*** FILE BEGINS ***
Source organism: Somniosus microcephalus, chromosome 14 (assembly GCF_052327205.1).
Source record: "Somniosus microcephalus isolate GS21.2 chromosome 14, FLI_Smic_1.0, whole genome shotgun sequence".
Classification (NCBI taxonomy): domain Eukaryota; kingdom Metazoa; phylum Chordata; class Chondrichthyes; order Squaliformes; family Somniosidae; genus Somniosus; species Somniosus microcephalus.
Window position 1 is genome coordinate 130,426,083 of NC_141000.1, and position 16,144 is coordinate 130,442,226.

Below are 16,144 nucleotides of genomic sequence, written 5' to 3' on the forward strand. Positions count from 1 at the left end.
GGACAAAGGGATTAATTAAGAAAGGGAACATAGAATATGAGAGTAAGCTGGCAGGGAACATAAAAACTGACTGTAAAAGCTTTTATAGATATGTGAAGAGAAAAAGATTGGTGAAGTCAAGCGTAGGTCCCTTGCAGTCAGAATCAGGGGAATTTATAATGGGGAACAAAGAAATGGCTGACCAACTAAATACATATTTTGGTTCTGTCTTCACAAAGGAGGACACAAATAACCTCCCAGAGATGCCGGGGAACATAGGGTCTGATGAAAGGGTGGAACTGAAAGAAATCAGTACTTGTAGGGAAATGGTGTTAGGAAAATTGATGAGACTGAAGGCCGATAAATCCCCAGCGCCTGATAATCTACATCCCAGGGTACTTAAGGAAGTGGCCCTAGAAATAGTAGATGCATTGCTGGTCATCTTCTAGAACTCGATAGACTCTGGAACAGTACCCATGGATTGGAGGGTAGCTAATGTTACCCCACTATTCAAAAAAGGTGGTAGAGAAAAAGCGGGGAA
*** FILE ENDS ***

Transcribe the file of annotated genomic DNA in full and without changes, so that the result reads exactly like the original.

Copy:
Source organism: Somniosus microcephalus, chromosome 14 (assembly GCF_052327205.1).
Source record: "Somniosus microcephalus isolate GS21.2 chromosome 14, FLI_Smic_1.0, whole genome shotgun sequence".
Classification (NCBI taxonomy): domain Eukaryota; kingdom Metazoa; phylum Chordata; class Chondrichthyes; order Squaliformes; family Somniosidae; genus Somniosus; species Somniosus microcephalus.
Window position 1 is genome coordinate 130,426,083 of NC_141000.1, and position 16,144 is coordinate 130,442,226.

Below are 16,144 nucleotides of genomic sequence, written 5' to 3' on the forward strand. Positions count from 1 at the left end.
GGACAAAGGGATTAATTAAGAAAGGGAACATAGAATATGAGAGTAAGCTGGCAGGGAACATAAAAACTGACTGTAAAAGCTTTTATAGATATGTGAAGAGAAAAAGATTGGTGAAGTCAAGCGTAGGTCCCTTGCAGTCAGAATCAGGGGAATTTATAATGGGGAACAAAGAAATGGCTGACCAACTAAATACATATTTTGGTTCTGTCTTCACAAAGGAGGACACAAATAACCTCCCAGAGATGCCGGGGAACATAGGGTCTGATGAAAGGGTGGAACTGAAAGAAATCAGTACTTGTAGGGAAATGGTGTTAGGAAAATTGATGAGACTGAAGGCCGATAAATCCCCAGCGCCTGATAATCTACATCCCAGGGTACTTAAGGAAGTGGCCCTAGAAATAGTAGATGCATTGCTGGTCATCTTCTAGAACTCGATAGACTCTGGAACAGTACCCATGGATTGGAGGGTAGCTAATGTTACCCCACTATTCAAAAAAGGTGGTAGAGAAAAAGCGGGGAA